It's worth mentioning that in pretty much all listings for fake coins on ebay, they illustrate generic images from the mints of the real things, or other photos of the real things. This is not to say what you will end up getting looks in any way identical to the real coin, or that they are so good that you can't tell.

Sometimes, like everything not just in matters of silver, new stackers starting off can be their own worst enemy on ebay and deserve a smack around the head rather than sympathy by being willing to buy from any far flung location just to chase a "bargain". An unwillingness to pay the going rates for your silver bullion is the root problem. And then they moan when some day they find out the "panda" they got for half price from where-ever-istan turns out to be fake. Silver is silver, newbies are more than aware it has a set value on any given day (expect to pay it!!), chasing something that is below that value and you aint getting silver. Stackers new to the game have no excuse from sticking with reputable dealers littered all over Europe and the US for mass produced bullion a small mark up over spot, when starting off. When you have been at it a while and have your knowledge of how the real thing should look and feel, the type of sellers you should avoid and the signals that something seems off in a listing, then you can use ebay confidently as a resource for stacking current or older bullion.

 

Lots of those reputable bullion dealers also have eBay shops, I am one of them.  ;)

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Has anybody tried a magnet on any of these? Does it slide off slowly or just fall off.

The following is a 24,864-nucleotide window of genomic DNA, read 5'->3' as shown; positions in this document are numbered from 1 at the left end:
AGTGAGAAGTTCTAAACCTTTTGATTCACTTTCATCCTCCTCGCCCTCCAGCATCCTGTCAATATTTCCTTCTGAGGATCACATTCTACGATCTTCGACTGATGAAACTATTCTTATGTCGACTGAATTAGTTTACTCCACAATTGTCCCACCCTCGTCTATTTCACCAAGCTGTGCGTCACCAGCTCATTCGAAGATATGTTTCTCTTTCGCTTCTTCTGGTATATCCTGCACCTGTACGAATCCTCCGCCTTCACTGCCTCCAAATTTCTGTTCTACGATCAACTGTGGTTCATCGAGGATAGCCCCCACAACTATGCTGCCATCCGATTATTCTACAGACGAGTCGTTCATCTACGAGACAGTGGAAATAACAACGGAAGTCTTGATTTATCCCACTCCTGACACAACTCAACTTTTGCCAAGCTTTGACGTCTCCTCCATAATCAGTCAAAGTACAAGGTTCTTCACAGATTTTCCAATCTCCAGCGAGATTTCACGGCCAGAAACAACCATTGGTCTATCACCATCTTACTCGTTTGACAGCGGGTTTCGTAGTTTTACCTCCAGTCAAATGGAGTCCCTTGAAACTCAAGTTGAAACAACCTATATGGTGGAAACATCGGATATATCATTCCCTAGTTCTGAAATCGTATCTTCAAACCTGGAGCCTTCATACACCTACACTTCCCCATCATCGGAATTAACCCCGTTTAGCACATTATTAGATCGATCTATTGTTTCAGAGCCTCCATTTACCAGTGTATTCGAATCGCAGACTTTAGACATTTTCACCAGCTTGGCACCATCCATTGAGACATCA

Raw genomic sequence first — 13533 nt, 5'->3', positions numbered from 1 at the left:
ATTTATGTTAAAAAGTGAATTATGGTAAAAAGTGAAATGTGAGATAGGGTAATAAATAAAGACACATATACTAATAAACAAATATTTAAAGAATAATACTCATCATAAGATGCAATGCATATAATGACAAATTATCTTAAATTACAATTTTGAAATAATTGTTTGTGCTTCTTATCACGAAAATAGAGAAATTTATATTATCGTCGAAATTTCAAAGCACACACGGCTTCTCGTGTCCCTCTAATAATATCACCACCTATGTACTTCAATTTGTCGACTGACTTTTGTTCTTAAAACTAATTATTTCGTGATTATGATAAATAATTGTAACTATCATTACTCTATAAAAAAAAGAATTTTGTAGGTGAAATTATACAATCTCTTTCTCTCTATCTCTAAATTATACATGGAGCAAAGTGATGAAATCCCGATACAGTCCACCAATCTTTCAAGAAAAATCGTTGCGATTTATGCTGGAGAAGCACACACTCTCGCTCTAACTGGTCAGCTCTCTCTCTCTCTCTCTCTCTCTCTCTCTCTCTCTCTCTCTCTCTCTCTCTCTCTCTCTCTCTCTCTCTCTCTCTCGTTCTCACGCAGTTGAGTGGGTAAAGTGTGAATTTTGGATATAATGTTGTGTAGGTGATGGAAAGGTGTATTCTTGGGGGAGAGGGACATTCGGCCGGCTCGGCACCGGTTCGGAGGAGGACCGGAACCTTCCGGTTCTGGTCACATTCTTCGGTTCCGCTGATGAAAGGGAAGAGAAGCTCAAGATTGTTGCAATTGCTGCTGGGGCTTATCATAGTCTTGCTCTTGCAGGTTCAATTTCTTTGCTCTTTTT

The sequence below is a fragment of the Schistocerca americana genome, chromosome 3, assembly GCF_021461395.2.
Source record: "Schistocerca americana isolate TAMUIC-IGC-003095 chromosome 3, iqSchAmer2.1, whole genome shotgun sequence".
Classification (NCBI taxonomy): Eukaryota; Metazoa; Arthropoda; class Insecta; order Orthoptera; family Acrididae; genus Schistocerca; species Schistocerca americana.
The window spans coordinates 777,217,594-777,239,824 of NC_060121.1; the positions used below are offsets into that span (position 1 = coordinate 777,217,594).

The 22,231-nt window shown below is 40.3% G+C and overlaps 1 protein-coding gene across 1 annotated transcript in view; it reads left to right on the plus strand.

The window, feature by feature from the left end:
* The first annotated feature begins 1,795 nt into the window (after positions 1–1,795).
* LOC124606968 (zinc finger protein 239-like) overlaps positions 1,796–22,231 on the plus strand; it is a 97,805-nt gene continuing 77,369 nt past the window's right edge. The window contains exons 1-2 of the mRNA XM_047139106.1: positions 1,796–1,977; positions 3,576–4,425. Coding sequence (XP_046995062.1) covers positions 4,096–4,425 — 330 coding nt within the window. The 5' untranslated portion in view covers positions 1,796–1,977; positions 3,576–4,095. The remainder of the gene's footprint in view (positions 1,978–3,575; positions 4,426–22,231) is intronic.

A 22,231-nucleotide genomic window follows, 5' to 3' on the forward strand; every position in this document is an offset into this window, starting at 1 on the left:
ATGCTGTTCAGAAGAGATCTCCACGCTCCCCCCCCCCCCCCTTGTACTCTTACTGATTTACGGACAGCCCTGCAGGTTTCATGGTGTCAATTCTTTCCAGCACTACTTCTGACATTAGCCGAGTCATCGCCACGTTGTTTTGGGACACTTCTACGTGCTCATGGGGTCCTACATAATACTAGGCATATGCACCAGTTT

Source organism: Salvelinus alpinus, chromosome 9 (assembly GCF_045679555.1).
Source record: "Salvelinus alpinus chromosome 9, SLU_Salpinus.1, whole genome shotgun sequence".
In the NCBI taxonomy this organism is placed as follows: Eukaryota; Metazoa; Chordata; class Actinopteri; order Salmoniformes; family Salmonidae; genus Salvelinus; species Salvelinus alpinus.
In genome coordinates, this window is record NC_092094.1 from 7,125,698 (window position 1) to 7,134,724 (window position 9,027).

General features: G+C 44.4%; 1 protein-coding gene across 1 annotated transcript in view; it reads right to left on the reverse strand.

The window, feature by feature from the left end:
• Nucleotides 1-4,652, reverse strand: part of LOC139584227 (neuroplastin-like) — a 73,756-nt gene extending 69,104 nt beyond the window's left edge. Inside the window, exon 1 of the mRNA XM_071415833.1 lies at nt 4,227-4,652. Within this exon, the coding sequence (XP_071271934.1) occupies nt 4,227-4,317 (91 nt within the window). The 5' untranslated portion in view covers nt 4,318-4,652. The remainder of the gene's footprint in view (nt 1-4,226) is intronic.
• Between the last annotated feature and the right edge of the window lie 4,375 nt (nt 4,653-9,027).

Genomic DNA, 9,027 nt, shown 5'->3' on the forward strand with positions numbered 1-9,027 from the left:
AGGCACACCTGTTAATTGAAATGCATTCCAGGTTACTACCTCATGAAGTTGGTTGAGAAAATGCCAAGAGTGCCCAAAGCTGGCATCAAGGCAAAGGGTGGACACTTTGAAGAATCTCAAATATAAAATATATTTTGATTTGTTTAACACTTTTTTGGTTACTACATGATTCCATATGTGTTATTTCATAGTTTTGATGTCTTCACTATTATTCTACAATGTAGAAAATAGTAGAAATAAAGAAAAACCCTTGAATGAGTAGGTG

I doubt they can make the coins non-magnetic but to have the same effect Silver has when you slide it on a magnet, and to also have 31,1g.
But there are many newbies out there and they don't know much about these fakes. We've been newbies too, and probably most of us around here purchased their first coin without even researching about Silver. This fake can be your first purchase: you don't know about the normal Silver weight, you don't know how the real silver feels vs the cheap, fake one etc.. many people will probably fall for it..
arcglide likes this

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Hi Guys,

Those coins in the photo are actually pretty easy to spot as fakes if you know what you're doing.  I have 4 fakes that I picked up to use to check real coins against and to be sure that my methods for checking are reliable.  I recognise 3 of them as the ones in that picture above!!  I also have a 2016 kangaroo which is not bad actually and have given the real and the fake one to a couple of family members to see if they could identify the fake.  100% of them chose the fake as the real one!!!  Ouch!!!  That was without them knowing how to test though.  They do now.  Anyway, using 4 of 5 simple methods combined you can very simply determine 1 oz .999 silver coins as real or not.